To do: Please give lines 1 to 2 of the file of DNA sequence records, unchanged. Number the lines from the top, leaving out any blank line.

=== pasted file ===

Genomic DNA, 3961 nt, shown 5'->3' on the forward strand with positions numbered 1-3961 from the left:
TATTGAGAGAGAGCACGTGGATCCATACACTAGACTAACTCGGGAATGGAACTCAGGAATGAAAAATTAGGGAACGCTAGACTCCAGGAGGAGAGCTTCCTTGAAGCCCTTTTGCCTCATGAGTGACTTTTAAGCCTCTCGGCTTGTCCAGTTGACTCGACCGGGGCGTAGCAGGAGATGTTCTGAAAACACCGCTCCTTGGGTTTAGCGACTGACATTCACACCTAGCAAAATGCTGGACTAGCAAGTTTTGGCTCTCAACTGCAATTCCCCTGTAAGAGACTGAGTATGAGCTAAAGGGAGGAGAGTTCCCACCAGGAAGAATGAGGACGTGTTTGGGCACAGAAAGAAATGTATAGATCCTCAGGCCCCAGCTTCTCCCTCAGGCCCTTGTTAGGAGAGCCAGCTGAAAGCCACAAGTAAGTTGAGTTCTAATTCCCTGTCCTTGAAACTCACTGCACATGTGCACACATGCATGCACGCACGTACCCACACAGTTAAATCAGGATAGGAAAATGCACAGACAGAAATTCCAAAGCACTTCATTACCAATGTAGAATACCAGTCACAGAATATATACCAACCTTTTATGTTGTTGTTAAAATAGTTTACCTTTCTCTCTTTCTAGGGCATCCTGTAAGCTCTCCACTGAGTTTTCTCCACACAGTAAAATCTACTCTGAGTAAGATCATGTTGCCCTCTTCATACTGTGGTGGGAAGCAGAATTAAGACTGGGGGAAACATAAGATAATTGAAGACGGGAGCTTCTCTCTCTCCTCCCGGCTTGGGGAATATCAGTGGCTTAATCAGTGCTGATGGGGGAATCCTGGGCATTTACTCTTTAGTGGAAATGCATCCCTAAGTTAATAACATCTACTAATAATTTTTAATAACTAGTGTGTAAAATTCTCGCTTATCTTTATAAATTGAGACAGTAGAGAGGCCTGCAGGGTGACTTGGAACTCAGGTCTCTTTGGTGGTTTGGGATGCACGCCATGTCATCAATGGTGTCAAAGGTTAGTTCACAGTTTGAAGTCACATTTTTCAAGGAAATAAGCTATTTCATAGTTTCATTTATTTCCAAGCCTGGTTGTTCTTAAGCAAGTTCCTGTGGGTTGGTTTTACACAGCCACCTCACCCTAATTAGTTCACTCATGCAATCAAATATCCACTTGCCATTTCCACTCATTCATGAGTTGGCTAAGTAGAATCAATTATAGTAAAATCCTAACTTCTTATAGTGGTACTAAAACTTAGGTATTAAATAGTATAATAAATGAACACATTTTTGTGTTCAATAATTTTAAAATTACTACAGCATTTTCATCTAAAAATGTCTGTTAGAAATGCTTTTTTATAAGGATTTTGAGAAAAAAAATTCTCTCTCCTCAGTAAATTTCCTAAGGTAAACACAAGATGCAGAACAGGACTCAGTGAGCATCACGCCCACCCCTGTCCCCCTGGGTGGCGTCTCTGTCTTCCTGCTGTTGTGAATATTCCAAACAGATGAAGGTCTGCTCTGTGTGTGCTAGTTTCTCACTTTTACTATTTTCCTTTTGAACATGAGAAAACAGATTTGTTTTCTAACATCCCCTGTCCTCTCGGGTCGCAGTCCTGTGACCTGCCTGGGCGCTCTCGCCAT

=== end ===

Genomic DNA, 3961 nt, shown 5'->3' on the forward strand with positions numbered 1-3961 from the left:
TATTGAGAGAGAGCACGTGGATCCATACACTAGACTAACTCGGGAATGGAACTCAGGAATGAAAAATTAGGGAACGCTAGACTCCAGGAGGAGAGCTTCCTTGAAGCCCTTTTGCCTCATGAGTGACTTTTAAGCCTCTCGGCTTGTCCAGTTGACTCGACCGGGGCGTAGCAGGAGATGTTCTGAAAACACCGCTCCTTGGGTTTAGCGACTGACATTCACACCTAGCAAAATGCTGGACTAGCAAGTTTTGGCTCTCAACTGCAATTCCCCTGTAAGAGACTGAGTATGAGCTAAAGGGAGGAGAGTTCCCACCAGGAAGAATGAGGACGTGTTTGGGCACAGAAAGAAATGTATAGATCCTCAGGCCCCAGCTTCTCCCTCAGGCCCTTGTTAGGAGAGCCAGCTGAAAGCCACAAGTAAGTTGAGTTCTAATTCCCTGTCCTTGAAACTCACTGCACATGTGCACACATGCATGCACGCACGTACCCACACAGTTAAATCAGGATAGGAAAATGCACAGACAGAAATTCCAAAGCACTTCATTACCAATGTAGAATACCAGTCACAGAATATATACCAACCTTTTATGTTGTTGTTAAAATAGTTTACCTTTCTCTCTTTCTAGGGCATCCTGTAAGCTCTCCACTGAGTTTTCTCCACACAGTAAAATCTACTCTGAGTAAGATCATGTTGCCCTCTTCATACTGTGGTGGGAAGCAGAATTAAGACTGGGGGAAACATAAGATAATTGAAGACGGGAGCTTCTCTCTCTCCTCCCGGCTTGGGGAATATCAGTGGCTTAATCAGTGCTGATGGGGGAATCCTGGGCATTTACTCTTTAGTGGAAATGCATCCCTAAGTTAATAACATCTACTAATAATTTTTAATAACTAGTGTGTAAAATTCTCGCTTATCTTTATAAATTGAGACAGTAGAGAGGCCTGCAGGGTGACTTGGAACTCAGGTCTCTTTGGTGGTTTGGGATGCACGCCATGTCATCAATGGTGTCAAAGGTTAGTTCACAGTTTGAAGTCACATTTTTCAAGGAAATAAGCTATTTCATAGTTTCATTTATTTCCAAGCCTGGTTGTTCTTAAGCAAGTTCCTGTGGGTTGGTTTTACACAGCCACCTCACCCTAATTAGTTCACTCATGCAATCAAATATCCACTTGCCATTTCCACTCATTCATGAGTTGGCTAAGTAGAATCAATTATAGTAAAATCCTAACTTCTTATAGTGGTACTAAAACTTAGGTATTAAATAGTATAATAAATGAACACATTTTTGTGTTCAATAATTTTAAAATTACTACAGCATTTTCATCTAAAAATGTCTGTTAGAAATGCTTTTTTATAAGGATTTTGAGAAAAAAAATTCTCTCTCCTCAGTAAATTTCCTAAGGTAAACACAAGATGCAGAACAGGACTCAGTGAGCATCACGCCCACCCCTGTCCCCCTGGGTGGCGTCTCTGTCTTCCTGCTGTTGTGAATATTCCAAACAGATGAAGGTCTGCTCTGTGTGTGCTAGTTTCTCACTTTTACTATTTTCCTTTTGAACATGAGAAAACAGATTTGTTTTCTAACATCCCCTGTCCTCTCGGGTCGCAGTCCTGTGACCTGCCTGGGCGCTCTCGCCAT